Friday, July 30, 2010

v2, d131: WOF#2: Random Nintendo Game of the Month (Disney Edition!)

Confession: This RNGOTM isn't exactly random. Then again, this isn't actually a monthly feature, so whatever.

I've started re-playing one of my favorite PS2 games, Kingdom Hearts, recently. It's really a fantastic game that just about anybody could love. I mean come on, my WIFE has played through the thing. If you've unfamiliar, the game is basically a fantasy/adventure/action game with role-playing elements that centers around a boy hero who is traveling to different worlds trying to horde off the armies of shadows that seek to return all of existence to darkness. Oh, and his weapon is a giant key. Oh, and the worlds are all from various Disney movies, and Donald and Goofy travel along and fight with him, aided (at various times) by Peter Pan, Jack Skellington, Aladdin, Ariel, the Beast, etc.

You want to play now.

Anyway, due to my recent KH gaming, I decided to go back to the ORIGINAL Disney crossover adventure game, Capcom's 1988 NES classic Mickey Mousecapade.

I actually owned this game once upon a time.

The story goes something like this: Mickey and Minnie Mouse are traveling through various levels to rescue their friend, who has been kidnapped by an evil queen. For some reason, Mickey attacks with throwing stars, and Minnie can get them, too. Minnie is odd in this game. She follows you and does whatever you do; she jumps when you do, she climbs when you do, she follows your every step. Even if you jump to a higher platform and she misses, when you jump to the next platform she'll jump in the same direction as if she were going with you. Further, there are times when you think you're uncovering a hidden item, but instead a crow or something pops out and carries a fretful Minnie away, and you have to rescue her before you can complete the level. A catch: if you can get off the screen before the crow completely escapes with Minnie, she'll be back with you on the next screen. That makes sense.

The levels are the Fun House, the Ocean, the Woods, the Pirate Ship, and the Castle. (It seems to me the Pirate Ship would go between the Ocean and the Woods, but whatever. I'm not picky) Some of the bad guys are kinda random--a scorpion-looking thing, a spider, dancing...chairs?--but many are just kinda thrown together from various Disney cartoons. The brooms and dancing mushrooms from Fantasia. Card soldiers from Alice in Wonderland. Honeycomb-throwing bears, purportedly from the Country Bear Jamboree (though I don't believe this claim), or as it's known to the children of southern California this day in age, the Winnie-the-Pooh ride (but I'm not bitter). The bosses are all Disney villains--an obscure witch from a Donald Duck cartoon, the crocodile from Peter Pan, Kaa from The Jungle Book, and Pete. Tinkerbell shows up to help in the Woods. Here's something I learned today: the game was apparently mostly Alice in Wonderland-themed in its Japanese release, but the North American version decided to shake things up a bit with the inclusion of the other characters. The final castle, however, is pretty straightforward Wonderland: Cards attack, giant dragonflies, walruses in vests and top hats, which means the final boss of the game is, naturally...Maleficent from Sleeping Beauty.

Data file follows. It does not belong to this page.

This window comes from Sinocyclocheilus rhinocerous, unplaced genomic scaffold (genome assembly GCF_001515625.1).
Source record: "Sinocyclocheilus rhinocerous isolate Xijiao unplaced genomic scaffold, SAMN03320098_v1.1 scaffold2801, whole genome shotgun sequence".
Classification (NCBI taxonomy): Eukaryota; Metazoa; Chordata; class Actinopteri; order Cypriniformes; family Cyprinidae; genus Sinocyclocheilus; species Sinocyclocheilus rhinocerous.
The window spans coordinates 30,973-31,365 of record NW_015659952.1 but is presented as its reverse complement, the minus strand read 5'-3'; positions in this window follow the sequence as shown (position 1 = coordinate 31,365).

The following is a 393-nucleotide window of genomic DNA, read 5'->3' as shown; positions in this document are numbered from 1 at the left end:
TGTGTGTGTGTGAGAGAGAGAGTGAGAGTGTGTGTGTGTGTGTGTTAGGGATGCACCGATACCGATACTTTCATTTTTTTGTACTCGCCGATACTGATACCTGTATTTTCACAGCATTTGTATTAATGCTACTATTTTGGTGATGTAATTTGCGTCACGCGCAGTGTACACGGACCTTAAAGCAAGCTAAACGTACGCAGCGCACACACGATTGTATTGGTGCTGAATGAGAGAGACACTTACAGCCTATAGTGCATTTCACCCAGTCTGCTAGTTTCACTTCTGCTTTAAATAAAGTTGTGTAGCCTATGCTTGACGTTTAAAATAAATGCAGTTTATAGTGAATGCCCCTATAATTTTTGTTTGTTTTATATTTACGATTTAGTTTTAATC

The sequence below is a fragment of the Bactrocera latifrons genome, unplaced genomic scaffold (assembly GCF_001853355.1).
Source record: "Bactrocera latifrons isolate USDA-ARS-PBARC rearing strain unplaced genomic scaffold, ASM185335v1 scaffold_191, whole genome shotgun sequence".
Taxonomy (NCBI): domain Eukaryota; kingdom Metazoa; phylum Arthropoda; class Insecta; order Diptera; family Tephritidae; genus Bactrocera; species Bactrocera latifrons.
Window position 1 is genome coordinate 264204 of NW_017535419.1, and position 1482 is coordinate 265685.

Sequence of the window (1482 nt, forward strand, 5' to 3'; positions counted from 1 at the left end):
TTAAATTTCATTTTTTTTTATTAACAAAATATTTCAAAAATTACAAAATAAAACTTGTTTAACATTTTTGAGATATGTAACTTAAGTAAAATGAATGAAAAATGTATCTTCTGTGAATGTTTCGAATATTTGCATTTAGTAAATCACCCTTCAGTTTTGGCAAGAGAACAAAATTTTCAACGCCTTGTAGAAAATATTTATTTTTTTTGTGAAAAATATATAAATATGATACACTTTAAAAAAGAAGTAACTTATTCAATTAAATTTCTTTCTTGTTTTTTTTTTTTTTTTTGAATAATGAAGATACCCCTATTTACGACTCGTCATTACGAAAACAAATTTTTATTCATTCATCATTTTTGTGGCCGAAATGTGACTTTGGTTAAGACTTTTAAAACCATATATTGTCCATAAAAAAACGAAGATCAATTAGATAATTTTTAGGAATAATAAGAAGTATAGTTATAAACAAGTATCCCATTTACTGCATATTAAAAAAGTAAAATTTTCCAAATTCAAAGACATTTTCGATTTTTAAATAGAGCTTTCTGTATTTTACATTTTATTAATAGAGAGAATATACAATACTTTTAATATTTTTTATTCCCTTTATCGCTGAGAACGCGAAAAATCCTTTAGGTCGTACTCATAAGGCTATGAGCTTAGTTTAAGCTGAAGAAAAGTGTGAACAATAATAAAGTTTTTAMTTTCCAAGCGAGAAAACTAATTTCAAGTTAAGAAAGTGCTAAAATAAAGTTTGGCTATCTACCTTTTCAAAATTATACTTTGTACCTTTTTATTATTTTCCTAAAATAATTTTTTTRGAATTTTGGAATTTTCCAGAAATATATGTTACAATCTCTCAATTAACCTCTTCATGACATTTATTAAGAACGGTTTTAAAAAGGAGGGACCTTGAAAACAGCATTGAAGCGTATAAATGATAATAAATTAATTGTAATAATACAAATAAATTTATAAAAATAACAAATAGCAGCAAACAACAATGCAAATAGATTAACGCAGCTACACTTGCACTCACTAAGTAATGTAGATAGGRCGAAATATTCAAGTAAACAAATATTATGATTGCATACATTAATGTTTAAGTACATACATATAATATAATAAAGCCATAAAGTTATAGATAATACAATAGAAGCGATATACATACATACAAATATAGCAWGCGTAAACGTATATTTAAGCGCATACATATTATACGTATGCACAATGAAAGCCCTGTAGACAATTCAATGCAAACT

Every level begins with a sign pointing to wherever you're going, i.e. "To Fun House" or "To Pirate Ship." I guess the Pirate Ship never really moves. Mickey walks up to the sign and then turns around and shouts, "Minnie!" and Minnie comes scampering after him. I don't know what Minnie is doing back there, but every single time she has to be reminded to come along. Dumb Minnie. Can't keep up, gets kidnapped, and oh--even though she can't take damage, she can die. If you jump to a ledge over a pit and Minnie doesn't make the jump, Mickey apparently decides there's no point anymore, and he jumps, too. It's pretty heavy stuff.

Okay, now for some gameplay:

Catchy tune. And if you absolutely want the ending spoiled and the identity of Mickey's mysterious "friend" revealed:

Overall, I remember this being a really fun game. It's a little tripped out. But that's okay. We were all a little weird back in the NES days. I mean come on, fighting Disney bad guys with throwing stars in a woods-like setting that somehow rests between an ocean and a pirate ship? That's just wacky.

All right, I'm off to throttle more Heartless with the Keyblade in Tarzan's jungle.